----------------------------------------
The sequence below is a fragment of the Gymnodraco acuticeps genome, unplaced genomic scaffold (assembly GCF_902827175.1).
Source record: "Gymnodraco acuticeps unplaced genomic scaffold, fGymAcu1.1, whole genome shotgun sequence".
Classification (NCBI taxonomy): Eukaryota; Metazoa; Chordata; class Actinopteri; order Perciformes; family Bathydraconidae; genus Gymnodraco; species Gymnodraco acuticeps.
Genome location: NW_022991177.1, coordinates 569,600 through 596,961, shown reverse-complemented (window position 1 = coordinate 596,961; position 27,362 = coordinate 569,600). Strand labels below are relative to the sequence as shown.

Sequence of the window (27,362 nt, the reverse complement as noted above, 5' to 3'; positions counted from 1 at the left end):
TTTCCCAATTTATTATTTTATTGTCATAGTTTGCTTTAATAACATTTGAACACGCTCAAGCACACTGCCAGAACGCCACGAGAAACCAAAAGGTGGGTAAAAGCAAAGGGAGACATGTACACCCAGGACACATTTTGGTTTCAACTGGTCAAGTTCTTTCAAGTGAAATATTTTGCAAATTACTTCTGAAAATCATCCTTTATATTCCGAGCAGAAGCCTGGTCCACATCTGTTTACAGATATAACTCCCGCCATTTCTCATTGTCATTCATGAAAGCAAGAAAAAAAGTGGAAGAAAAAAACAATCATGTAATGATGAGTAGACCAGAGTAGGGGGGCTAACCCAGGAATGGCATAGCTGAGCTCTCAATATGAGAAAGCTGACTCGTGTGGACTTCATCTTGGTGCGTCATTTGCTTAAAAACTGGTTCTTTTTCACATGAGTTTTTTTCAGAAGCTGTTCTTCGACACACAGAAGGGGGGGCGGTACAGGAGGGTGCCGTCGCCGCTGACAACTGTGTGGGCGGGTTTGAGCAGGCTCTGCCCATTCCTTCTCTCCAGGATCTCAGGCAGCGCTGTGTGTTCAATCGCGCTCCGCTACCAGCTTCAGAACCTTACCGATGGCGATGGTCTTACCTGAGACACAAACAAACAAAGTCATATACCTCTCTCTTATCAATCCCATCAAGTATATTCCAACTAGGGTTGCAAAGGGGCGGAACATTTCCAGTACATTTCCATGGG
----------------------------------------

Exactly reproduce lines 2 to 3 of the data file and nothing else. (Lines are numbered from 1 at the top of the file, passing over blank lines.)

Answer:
Source record: "Gymnodraco acuticeps unplaced genomic scaffold, fGymAcu1.1, whole genome shotgun sequence".
Classification (NCBI taxonomy): Eukaryota; Metazoa; Chordata; class Actinopteri; order Perciformes; family Bathydraconidae; genus Gymnodraco; species Gymnodraco acuticeps.